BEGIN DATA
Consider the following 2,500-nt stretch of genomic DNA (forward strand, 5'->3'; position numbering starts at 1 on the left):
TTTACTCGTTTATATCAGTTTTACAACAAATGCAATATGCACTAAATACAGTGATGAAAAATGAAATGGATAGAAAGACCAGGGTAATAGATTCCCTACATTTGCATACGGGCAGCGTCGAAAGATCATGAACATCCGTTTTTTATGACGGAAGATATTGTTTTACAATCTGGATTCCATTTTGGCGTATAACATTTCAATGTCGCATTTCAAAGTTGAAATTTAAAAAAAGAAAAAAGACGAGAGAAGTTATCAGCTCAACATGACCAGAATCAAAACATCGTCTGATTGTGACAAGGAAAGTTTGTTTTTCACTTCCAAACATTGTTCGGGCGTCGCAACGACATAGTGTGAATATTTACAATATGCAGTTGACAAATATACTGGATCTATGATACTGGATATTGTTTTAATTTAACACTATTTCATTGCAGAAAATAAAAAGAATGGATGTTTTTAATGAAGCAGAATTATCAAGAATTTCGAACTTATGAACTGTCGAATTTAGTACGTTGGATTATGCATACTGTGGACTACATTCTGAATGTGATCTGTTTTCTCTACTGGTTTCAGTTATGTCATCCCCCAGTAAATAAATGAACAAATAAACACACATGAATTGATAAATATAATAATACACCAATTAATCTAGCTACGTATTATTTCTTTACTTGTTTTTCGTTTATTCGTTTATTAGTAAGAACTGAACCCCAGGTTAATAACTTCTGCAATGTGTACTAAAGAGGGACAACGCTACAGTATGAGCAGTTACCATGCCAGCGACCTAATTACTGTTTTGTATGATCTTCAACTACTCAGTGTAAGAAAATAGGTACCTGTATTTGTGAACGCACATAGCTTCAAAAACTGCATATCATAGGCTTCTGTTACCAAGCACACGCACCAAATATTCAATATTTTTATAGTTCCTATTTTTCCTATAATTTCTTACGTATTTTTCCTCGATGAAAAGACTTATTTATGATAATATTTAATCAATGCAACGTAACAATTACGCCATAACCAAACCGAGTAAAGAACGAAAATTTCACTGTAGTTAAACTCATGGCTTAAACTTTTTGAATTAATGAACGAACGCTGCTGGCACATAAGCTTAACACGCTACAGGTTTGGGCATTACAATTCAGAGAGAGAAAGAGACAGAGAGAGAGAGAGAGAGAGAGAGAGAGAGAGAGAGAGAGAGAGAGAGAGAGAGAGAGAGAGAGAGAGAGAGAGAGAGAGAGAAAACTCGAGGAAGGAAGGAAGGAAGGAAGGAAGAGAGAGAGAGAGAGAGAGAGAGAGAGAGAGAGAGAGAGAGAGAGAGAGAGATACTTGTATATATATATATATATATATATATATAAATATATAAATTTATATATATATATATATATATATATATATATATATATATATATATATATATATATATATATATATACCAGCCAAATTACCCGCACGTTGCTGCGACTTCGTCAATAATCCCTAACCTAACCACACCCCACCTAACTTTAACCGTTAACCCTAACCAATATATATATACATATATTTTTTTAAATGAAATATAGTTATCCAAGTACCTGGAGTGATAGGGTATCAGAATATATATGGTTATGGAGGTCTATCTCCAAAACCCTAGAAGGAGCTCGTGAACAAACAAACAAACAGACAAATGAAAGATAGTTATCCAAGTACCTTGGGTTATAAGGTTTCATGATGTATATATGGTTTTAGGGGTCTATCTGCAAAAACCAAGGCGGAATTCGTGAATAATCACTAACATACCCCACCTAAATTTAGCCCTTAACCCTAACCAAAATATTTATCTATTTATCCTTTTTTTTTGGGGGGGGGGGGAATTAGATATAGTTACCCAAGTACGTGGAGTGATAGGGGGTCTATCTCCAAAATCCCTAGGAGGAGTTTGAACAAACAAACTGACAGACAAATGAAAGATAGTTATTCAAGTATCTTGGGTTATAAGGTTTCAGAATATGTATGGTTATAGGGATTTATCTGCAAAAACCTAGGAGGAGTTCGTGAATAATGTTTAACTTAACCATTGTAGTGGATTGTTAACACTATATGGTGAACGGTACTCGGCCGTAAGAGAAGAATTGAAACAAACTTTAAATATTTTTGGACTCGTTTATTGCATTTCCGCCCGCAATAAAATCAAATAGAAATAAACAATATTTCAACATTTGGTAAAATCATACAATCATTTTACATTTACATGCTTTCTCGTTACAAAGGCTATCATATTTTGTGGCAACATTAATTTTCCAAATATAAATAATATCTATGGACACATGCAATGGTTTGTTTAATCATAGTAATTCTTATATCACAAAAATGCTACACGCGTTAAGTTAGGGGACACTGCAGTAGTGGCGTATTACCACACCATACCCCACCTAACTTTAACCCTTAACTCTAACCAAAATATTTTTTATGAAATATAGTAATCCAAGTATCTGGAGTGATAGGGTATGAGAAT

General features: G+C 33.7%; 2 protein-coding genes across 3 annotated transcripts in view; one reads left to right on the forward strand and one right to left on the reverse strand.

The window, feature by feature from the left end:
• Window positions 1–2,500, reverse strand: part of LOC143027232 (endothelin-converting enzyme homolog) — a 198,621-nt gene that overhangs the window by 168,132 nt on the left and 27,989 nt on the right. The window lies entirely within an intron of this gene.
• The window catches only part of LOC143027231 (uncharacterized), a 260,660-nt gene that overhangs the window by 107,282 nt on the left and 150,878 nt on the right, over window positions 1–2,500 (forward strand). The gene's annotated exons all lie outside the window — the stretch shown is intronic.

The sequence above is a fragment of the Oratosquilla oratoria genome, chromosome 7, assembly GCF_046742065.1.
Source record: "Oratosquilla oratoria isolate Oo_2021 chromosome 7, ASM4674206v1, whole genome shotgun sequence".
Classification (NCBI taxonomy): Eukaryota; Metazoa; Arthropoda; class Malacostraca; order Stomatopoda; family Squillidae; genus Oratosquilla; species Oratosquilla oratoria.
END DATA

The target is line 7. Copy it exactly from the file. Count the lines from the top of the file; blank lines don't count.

The sequence above is a fragment of the Oratosquilla oratoria genome, chromosome 7, assembly GCF_046742065.1.